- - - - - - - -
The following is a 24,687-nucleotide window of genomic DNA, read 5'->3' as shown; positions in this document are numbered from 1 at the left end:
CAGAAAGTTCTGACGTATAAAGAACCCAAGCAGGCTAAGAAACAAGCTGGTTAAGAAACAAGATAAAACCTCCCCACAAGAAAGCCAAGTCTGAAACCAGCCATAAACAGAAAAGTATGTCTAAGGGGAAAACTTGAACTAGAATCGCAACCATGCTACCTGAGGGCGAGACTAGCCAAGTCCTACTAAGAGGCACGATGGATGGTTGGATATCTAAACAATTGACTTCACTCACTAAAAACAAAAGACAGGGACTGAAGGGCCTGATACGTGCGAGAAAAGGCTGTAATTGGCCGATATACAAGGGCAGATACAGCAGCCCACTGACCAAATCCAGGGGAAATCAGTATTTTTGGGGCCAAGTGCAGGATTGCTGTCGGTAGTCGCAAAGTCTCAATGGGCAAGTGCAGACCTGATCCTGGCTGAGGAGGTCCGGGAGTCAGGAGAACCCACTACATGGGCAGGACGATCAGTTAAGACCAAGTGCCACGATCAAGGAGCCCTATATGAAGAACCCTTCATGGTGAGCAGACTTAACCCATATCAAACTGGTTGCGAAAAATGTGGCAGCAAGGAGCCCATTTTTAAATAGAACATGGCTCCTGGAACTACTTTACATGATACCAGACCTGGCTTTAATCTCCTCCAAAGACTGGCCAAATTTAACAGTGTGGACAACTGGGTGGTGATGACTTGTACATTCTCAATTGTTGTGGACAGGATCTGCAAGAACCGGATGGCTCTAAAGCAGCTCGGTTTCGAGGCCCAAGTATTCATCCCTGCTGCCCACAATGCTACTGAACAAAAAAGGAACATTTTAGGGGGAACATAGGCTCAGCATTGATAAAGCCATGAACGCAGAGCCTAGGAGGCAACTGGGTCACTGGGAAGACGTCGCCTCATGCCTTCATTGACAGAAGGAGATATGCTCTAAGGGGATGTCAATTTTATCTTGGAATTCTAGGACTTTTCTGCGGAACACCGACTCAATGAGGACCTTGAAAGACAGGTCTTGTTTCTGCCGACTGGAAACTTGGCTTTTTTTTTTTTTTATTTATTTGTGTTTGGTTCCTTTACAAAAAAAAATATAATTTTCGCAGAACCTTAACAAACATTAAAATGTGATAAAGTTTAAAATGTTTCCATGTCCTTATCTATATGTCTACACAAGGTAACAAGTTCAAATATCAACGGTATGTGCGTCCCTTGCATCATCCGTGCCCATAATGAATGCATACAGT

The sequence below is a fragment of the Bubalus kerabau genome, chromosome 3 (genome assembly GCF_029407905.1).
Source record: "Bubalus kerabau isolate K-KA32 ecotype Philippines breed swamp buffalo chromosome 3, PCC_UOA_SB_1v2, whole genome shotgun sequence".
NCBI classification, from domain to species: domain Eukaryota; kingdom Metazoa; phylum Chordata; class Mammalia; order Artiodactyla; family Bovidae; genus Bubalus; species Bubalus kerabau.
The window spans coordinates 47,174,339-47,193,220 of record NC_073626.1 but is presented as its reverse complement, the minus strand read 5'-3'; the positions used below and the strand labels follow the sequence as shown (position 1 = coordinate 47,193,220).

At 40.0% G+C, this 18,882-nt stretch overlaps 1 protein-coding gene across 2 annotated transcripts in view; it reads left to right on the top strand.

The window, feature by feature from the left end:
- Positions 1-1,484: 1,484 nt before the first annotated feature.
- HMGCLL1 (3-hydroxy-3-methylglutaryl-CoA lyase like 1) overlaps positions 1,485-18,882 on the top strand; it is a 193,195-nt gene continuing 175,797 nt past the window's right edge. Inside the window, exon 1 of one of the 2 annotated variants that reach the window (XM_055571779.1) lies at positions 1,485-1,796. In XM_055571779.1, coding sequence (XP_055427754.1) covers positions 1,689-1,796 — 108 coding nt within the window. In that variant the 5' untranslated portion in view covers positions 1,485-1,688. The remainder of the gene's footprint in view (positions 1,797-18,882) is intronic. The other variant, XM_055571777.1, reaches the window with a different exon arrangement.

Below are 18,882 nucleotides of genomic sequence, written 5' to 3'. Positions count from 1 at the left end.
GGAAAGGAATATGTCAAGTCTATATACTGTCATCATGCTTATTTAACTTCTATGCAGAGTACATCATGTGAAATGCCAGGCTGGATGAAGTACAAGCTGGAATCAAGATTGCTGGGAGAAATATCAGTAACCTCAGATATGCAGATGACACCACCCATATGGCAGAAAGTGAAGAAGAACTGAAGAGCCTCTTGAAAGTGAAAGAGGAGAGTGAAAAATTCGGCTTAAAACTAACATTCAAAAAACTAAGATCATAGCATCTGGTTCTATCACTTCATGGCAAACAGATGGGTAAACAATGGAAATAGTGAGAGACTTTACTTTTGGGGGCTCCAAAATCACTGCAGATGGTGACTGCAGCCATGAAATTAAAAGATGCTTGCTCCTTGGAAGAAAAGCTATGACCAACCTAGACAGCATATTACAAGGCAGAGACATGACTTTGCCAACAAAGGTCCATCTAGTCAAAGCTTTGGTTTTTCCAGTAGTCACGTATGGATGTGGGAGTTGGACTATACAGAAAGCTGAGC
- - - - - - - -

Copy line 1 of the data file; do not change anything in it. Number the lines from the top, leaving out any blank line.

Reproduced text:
The following is a 24,687-nucleotide window of genomic DNA, read 5'->3' as shown; positions in this document are numbered from 1 at the left end: